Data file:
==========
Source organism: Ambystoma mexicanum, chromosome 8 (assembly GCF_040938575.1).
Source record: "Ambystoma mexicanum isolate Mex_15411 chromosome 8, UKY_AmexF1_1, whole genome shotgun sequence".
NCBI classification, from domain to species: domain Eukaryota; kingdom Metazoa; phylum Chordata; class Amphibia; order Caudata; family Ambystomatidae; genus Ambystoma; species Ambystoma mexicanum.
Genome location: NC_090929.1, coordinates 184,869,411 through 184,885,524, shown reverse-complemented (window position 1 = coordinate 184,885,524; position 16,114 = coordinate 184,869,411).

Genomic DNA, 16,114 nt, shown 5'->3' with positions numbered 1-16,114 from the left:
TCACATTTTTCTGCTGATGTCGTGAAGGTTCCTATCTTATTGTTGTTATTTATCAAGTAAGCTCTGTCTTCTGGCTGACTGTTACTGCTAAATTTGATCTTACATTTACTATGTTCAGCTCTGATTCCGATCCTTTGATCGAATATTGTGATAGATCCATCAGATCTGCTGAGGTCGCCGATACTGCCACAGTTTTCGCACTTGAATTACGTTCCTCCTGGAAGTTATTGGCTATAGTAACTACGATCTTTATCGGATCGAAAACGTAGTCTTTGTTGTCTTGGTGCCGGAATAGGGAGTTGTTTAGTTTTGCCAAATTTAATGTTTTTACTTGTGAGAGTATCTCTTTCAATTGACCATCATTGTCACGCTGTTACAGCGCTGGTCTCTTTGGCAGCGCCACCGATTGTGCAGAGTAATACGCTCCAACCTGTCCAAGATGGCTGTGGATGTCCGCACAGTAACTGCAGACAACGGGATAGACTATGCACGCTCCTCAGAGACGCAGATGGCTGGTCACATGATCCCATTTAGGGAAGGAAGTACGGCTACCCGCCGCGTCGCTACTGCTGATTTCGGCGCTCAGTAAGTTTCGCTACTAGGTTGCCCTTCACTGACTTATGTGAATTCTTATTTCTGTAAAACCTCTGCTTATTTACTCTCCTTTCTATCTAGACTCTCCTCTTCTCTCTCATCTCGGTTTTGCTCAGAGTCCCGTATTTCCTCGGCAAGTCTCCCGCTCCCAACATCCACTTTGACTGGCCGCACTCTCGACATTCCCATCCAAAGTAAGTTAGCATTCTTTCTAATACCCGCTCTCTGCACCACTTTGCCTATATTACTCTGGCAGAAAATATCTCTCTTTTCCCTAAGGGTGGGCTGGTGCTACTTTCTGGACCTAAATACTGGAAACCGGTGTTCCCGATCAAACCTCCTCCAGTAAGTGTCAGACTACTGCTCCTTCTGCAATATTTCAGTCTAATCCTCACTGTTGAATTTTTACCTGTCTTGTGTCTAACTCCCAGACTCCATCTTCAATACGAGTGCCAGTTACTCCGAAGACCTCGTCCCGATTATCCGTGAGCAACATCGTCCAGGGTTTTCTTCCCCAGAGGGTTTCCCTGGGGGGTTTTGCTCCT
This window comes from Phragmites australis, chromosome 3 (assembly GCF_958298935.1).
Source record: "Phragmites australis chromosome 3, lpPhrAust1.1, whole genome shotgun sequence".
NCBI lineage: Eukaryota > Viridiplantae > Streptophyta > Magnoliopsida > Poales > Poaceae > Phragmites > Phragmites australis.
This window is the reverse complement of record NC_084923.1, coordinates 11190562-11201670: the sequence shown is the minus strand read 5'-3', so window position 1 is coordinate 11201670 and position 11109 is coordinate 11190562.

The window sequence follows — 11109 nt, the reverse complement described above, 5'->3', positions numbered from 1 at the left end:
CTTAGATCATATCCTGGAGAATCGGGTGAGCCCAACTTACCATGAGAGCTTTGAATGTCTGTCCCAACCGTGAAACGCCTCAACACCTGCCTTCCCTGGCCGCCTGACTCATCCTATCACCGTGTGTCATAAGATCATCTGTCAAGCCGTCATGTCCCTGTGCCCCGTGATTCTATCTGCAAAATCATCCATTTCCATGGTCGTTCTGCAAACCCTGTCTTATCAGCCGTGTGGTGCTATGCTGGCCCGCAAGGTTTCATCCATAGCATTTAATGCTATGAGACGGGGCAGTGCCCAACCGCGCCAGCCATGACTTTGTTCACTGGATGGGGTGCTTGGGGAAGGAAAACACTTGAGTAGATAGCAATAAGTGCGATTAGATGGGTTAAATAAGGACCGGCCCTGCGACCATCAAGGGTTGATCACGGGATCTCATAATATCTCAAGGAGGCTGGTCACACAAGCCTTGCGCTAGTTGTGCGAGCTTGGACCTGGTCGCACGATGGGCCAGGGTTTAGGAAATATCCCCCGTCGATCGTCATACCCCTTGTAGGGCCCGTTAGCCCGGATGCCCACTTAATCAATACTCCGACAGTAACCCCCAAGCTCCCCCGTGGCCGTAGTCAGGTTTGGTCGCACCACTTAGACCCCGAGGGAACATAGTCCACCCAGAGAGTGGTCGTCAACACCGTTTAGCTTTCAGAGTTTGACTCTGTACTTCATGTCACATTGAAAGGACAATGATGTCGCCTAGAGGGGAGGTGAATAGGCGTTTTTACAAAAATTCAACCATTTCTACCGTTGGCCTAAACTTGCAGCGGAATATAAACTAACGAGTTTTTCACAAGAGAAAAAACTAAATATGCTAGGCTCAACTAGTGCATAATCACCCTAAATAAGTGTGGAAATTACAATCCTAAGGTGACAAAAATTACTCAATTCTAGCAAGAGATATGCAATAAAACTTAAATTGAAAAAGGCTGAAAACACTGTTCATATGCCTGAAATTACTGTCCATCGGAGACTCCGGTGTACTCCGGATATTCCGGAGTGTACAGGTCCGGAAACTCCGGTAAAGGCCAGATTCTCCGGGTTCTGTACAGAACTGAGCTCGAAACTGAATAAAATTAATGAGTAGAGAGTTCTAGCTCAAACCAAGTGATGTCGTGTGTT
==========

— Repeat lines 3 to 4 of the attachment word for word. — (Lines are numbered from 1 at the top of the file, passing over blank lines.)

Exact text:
NCBI classification, from domain to species: domain Eukaryota; kingdom Metazoa; phylum Chordata; class Amphibia; order Caudata; family Ambystomatidae; genus Ambystoma; species Ambystoma mexicanum.
Genome location: NC_090929.1, coordinates 184,869,411 through 184,885,524, shown reverse-complemented (window position 1 = coordinate 184,885,524; position 16,114 = coordinate 184,869,411).